Embraer says E195-E2 capable of operating Sydney-Bali, Darwin-Bangkok

Embraer's E195-E2 makes its first flight. (Embraer)
A file image of the Embraer’s E195-E2 during its first flight in March. (Embraer)

Embraer’s new E195-E2 will be capable of flying between Sydney and Bali or Darwin to Bangkok after the manufacturer lifted the published range of the regional jet.

In early June, Embraer said the E195-E2 would be capably of flying 2,600nm, an improvement from the previous figure of 2,450nm in 2016 when the company made changes to the wing and from 2,000nm at the launch of the E2 regional jet program in 2013.

The improved range was based on the results of the flight test program so far. The maximum takeoff weight (MTOW) has also increased to 61,500kg, from 60,700 previously. By way of comparison, Bombardier’s CS100 has a range of 3,100nm.

Range circles from Embraer provided to Australian Aviation showed the E195-E2 configured with 120 passengers would be able to fly between Sydney and Bali (2,495nm) or Sydney and Apia (2,336nm), based on certain assumptions.

Destinations within range of Sydney with the E195-E2. (Embraer)
Destinations within range of Sydney with the E195-E2. (Embraer)

From Darwin, that puts destinations such as Bangkok (2,378nm), Hanoi (2,496nm) and Taipei (2,310nm) within range of the E195-E2, again based on certain assumptions.

Destinations within range of Darwin with the E195-E2. (Embraer)
Destinations within range of Darwin with the E195-E2. (Embraer)

“We think Asia and Australia markets are markets where the E-jets can offer a huge role in a network both from a capacity and a range perspective,” Embraer Commercial Aviation chief commercial officer Arjan Meijer told Australian Aviation in an interview on the sidelines of the International Air Transport Association (IATA) annual general meeting in Cancun on June 6.

Similarly, Embraer said the E190-E2’s performance at so-called hot and high airports such as Denver, or short-field airports such as London City was expected to be better than initial estimates, based on the how the aircraft has been operating during flight test.

There are three variants in the E2 family of aircraft – the E175-E2, which seats 80-90 passengers, the E190-E2 (97-114 passengers) and the E195-E2 (120- 144 passengers). They will be powered by Pratt & Whitney PW1700G and PW1900G geared turbofan engines.

As of June 2017, Embraer had four E190-E2s and one E195-E2 in its flight test fleet. The first E190-E2 is expected to be delivered to launch customer Widerøe in the first half of 2018, while the E195-E2 entry-into-service was planned for the first half of 2019.

The E2 improves on the current generation E-Jets with new engines, new aerodynamically advanced, high-aspect ratio, distinctively shaped wings, and improved systems and avionics, including fourth generation full fly-by-wire flight controls.

Virgin Australia was removing all 18 of its current generation E190s by the end of calendar 2017.

(Read more about Embraer’s E2 jets in the July edition of Australian Aviation, on sale from June 29.)

Comments

  1. Arkair says

    Thes jets would be ideal for services across the Tasman from places like Hobart, Canberra, Newcastle, Townsville etc. Virgin are making big mistake getting rid of their E190s! Hope someone like air north grabs them and starts these routes .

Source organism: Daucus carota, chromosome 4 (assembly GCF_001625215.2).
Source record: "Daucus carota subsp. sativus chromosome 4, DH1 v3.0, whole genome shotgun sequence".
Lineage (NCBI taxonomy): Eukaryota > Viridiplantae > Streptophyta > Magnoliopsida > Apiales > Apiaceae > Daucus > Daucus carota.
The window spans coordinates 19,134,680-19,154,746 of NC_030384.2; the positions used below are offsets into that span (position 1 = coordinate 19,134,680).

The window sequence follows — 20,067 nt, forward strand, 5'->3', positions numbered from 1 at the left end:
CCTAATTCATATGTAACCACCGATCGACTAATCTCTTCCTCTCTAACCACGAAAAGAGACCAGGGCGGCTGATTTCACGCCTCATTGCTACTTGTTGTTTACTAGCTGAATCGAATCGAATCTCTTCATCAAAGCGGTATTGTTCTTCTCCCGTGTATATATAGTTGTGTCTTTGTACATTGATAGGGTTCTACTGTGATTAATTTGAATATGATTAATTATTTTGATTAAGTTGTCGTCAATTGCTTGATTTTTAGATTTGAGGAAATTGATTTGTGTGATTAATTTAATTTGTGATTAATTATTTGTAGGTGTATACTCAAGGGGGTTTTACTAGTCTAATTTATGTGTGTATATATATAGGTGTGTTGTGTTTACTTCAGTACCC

2. Brad says

    Just because it has the range doesn’t mean the CASM is not too high to be competitive over these longer distances.

    VA’s E190s could fly routes such as CBR-BNE but the trip costs were not all that different from a 737 doing the same route and the CASM was much higher.

  3. Will says

    I see a lot of potential for this aircraft on medium/short haul international routes from Adelaide

  4. Craigy says

    The range numbers are all well and good but it is based on nil wind and ISA conditions. Now tell us the true range in typical airline operations including payload.

  5. CP says

    Add the wind and I doubt it will be able to do these routes, had a 160knt headwind the other night on QF43 SYD-DPS.

  6. Aussieflyer says

    Don’t forget that Jetblue is trying to get rid of their e190’s as the maintenance costs are so high.

    Its costs $5m to overhaul an engine which is the same cost as doing the same of an a320

    Terrible per seat costs but great plane to fly in

  7. Ben says

    How does the CS100 compare head to head? Especially in the cost sense. The range and fuel burn would have to be pretty good (at least on paper) for the Canadian machine. If the maintenance on the aircraft isn’t cost prohibitive and especially the engines.

    If it made sense financially, ostensibly VA could replace the E190, B737-700, A320 (the VARA ones… although it may work for TT too) and the F100 with a mix of CS100 and 300. QF the same with the F100 and B717 (and potentially the A320, although they are slated for NEO).

    It would be a marketing boon for whomever could deploy them in the west first, with the competition flying 20-30 year old 100 seaters!

  8. Ejet Driver says

    The E2 would be ideal for Darwin based operators for both Australian domestic and international operations.

  9. says

    This aircraft and size would be ideal for Business hour daily return services between Sydney and Townsville or Gold Coast and Townsville or Newcastle to Sunshine Coast.

  10. Stuart says

    Ben, the CS100 range is 3100nm and CS300 range is 3300nm

    Embraer are quoting their figures at ISA which is not seen much in SYD in Summer or DPS any time